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Mormon Row in Winter

John Moulton Barn

On any given day of the summer and fall, hoards of tourists and photographers line up each morning to photograph the historic old barns and structures along Mormon Row in Grand Teton National Park. The two Moulton Barns have been labeled “The Most Photographed Barns in the World”. By early winter, most of the visitors are back in their cozy homes, but the barns are left to endure the brutal winter winds, ice and snow.

At some point each year, Antelope Flats Road gets barricaded for the winter season. It doesn’t mean there aren’t plentiful photographic opportunities—it just takes more effort and quite a few more layers of clothing!

Antelope Flats Closure

The Park Service plows Antelope Flats Road until at least the end of the Elk Hunt (Elk Reduction Program) which ends around the middle of December each year. Unlike some of the other park roads, Antelope Flats road has no specific closure date. The closure varies based on snowfall and snow drifts. I’ve driven down it at late as December 23rd. This year, unfortunately, it was locked for the season on December 15th, even though there appears to be only six or seven inches of snow on the road.

Mormon Row November 15th, 2014

Mormon Row November 15th, 2014: Each year is different here in the northern Rockies, as you can see in this November image. Snowplows kept Antelope Flats open for the hunt, but did not plow Mormon Row. The day after this photo, they put up barricades at the intersection.

Moulton Homestead December 16, 2014

Moulton Homestead December 16, 2014: I took this photo one year ago today. If I could drive there today, I’d suggest it looks essentially the same. Snow will continue to fall throughout the winter and eventually cover all of the sagebrush.

TA Moulton Barn December 23, 2013

TA Moulton Barn December 23, 2013: Notice the limited valley snow pack in 2013. The road closed immediately afterwards.

Winter Barn and Moon December11,2011

Winter Barn and Moon December 11, 2011: The December setting full moon drops behind the Tetons when at the Mormon Row barns. As I write this post, I know there will be another one in a few days, and that might tempt me to hike out.

Tips for hiking out to the barns in Winter:

  • Enter from the West side: It is only 3/4 mile to the Mormon Row intersection from the ample parking area. The hike is closer to 1.25 miles from the east. The hike from the intersection is roughly half a mile to the TA Moulton Barn and Chambers Homestead.
  • Dress Warmly: On many mornings, the temperatures hover around 0°F and can be as low as -30°F. I’d probably have second thoughts about making the hike if it happened to be windy.  I like to carry a few off the chemical hand warmers and put one in the palm of each glove. Toe warmers might be in order on some days. Remember, you’ll still have 30-45 minutes of hiking to get back to your vehicle, so be prepared to head back if you toes or fingers begin to hurt or go numb!
  • Hike, Snow Shoe, or Cross Country Ski: As the snow pack builds, hiking in becomes a challenge. As I write this post, the snow on the road is only about 6″-8″ deep, and there are still a few vehicle tracks. As the snow freezes, it can be possible to hike out atop a solid crust, but take a pair of snow shoes in case the snow warms and ceases to hold you up. Snow Shoes allow you to walk above the snow to some extent and Cross Country Skis let you glide across the layers of snow.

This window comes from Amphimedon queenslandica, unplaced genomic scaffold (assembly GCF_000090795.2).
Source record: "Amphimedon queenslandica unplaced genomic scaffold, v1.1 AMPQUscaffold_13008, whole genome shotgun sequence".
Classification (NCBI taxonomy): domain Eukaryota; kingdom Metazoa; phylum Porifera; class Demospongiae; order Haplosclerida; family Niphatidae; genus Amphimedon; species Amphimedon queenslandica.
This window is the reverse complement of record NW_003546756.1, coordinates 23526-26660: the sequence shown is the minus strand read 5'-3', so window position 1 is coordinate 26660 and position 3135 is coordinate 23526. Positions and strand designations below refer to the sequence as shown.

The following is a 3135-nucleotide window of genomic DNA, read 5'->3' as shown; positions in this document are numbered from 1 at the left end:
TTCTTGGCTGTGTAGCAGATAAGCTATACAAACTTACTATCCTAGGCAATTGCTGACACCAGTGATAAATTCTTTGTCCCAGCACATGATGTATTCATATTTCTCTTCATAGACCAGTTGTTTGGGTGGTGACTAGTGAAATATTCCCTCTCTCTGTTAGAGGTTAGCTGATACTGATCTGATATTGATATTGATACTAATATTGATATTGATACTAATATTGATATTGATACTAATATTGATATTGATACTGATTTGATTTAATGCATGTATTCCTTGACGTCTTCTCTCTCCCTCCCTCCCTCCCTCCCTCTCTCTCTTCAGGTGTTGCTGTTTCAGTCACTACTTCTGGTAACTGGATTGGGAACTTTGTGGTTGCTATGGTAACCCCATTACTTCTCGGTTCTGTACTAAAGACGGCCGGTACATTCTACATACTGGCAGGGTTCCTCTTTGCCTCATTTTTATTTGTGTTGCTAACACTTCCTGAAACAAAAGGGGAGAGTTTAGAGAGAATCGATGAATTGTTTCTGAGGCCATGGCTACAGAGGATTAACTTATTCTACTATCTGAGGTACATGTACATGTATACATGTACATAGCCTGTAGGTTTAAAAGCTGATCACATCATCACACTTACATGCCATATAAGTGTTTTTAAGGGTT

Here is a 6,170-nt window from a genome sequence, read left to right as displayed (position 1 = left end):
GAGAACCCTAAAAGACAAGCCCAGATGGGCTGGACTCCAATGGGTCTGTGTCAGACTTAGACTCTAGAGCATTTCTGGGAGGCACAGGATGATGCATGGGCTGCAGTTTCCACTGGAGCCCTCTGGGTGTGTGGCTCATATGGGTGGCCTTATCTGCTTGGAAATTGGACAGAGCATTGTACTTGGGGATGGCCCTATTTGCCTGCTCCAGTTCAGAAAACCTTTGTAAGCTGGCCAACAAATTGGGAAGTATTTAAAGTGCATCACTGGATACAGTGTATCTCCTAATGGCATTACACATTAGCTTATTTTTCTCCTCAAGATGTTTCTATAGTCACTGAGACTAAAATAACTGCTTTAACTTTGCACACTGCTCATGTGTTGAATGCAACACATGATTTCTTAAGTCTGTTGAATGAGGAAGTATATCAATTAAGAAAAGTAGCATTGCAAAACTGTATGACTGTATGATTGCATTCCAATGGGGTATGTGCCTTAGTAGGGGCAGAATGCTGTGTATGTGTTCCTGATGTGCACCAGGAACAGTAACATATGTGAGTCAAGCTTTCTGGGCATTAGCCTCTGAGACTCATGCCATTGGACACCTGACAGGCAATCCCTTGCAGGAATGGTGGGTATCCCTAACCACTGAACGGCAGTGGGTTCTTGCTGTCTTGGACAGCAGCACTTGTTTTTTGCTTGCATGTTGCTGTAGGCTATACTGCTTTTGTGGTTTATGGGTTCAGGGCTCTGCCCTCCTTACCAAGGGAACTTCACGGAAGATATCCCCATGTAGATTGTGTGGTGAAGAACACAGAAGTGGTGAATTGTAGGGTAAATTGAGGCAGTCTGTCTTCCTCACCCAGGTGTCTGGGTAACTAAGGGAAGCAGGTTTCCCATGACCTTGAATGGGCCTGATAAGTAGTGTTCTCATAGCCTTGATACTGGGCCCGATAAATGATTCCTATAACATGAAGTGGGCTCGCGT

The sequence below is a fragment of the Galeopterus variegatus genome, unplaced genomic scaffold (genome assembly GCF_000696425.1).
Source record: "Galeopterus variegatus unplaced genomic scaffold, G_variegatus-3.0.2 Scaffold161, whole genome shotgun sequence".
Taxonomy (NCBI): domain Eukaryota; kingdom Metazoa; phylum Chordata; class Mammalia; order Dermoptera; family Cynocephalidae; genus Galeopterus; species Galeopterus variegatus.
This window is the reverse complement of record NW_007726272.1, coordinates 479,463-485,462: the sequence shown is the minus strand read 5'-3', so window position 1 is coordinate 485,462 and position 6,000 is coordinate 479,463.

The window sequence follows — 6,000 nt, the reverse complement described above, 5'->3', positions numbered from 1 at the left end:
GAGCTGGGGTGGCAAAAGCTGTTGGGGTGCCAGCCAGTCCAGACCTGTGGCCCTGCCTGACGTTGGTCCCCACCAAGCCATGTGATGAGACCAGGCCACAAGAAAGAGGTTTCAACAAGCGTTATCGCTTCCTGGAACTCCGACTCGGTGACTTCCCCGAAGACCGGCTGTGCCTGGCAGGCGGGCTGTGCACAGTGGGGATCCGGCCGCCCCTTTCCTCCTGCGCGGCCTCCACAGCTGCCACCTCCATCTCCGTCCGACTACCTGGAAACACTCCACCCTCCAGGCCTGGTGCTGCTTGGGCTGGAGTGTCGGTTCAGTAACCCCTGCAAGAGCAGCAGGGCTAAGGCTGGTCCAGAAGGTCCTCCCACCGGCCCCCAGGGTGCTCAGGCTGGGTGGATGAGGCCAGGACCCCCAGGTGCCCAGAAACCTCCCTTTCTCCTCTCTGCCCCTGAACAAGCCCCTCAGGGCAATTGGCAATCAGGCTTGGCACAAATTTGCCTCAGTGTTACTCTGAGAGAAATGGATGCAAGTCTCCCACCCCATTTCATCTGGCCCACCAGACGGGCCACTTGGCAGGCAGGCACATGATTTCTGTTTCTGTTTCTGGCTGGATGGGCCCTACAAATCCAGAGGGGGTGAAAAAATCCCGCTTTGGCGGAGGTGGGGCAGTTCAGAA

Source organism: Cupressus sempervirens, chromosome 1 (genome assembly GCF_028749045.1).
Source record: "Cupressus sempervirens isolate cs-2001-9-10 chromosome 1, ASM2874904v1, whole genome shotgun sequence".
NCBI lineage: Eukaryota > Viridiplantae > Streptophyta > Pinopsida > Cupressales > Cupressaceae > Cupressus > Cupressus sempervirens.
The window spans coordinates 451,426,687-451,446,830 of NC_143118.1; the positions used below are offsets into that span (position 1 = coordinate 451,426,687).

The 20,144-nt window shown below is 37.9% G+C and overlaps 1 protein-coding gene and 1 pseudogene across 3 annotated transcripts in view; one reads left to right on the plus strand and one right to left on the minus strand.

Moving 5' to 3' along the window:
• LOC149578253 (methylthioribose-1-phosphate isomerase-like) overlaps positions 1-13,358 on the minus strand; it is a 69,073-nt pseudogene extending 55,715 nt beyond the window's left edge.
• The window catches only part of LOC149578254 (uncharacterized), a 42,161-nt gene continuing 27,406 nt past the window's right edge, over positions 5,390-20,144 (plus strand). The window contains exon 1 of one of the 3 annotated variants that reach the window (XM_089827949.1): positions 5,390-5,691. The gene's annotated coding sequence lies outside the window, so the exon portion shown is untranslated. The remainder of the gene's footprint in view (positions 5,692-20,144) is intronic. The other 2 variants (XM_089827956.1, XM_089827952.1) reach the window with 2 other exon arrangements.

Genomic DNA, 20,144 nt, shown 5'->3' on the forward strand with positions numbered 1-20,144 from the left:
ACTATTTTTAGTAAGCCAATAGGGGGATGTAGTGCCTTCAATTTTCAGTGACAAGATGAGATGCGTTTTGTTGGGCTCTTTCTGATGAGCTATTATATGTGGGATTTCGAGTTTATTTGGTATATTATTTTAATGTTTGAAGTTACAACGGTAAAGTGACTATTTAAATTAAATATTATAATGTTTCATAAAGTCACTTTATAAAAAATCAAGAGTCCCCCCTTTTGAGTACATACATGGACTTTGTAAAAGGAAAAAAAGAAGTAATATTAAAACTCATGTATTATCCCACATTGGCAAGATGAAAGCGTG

• Take a Cell Phone: The valley floor of GTNP generally has good cell phone coverage. If you need help, you can always call 911 or Park Dispatch.
  • The Best Light: As always, the best and most dramatic light of the day is usually the first hour of pre-dawn and sunrise light. That means getting up early and allowing for hiking to the spots. That just happens to be the coldest time of the day! In other words, there can be a price to pay for those shots during the winter. You can also hike to the barns after the sun comes up and warms the area some, but the light is seldom as memorable.

The Park Service usually opens the gates to the area around the middle of March. That date, like the closing date, is not set. In 2015, the area opened earlier than most years.

Wagon Wheel

Wagon Wheel: Many people get bogged down trying to capture the iconic images of the two barns. Why not! They are beautiful when set in front of the magnificent Tetons. Still, if you are going to hike out, and if you are not frozen, take some time to look for some of the smaller details and textures. Other than the private area of the Bed and Breakfast, you can roam around any of the barns, structures, and buildings.

Summer crowds

Fall Crowds: If you hike out in the winter, you will likely be the only person around. After a fresh snowfall, you will have no tracks or human distractions to deal with. Since I live here, I tend to photograph at the barns right up to the closure, and then get back to them as soon as they open the gates. Still, I usually try to hike in a couple of times each winter.  The Shane Cabin area is accessible all winter without a hike. The Chapel of the Transfiguration is also open, but takes a hike to get to it. Other areas, like Schwabacher Landing is closed to human entry during the winter months.

 

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Comments (3)

  1. So beautiful. The snow really gives it an extra layer of color and texture.

  2. Your Winter Barn and Moon December 11, 2011 is outstanding. It certainly leads me to be willing to snowshoe out to Mormon Row for a sunrise sometime this winter. VERY nice shot.

  3. Mary, I hope you and Al are enjoying your winter in the Great Northwest! Thanks for checking in here once in a while. MJ

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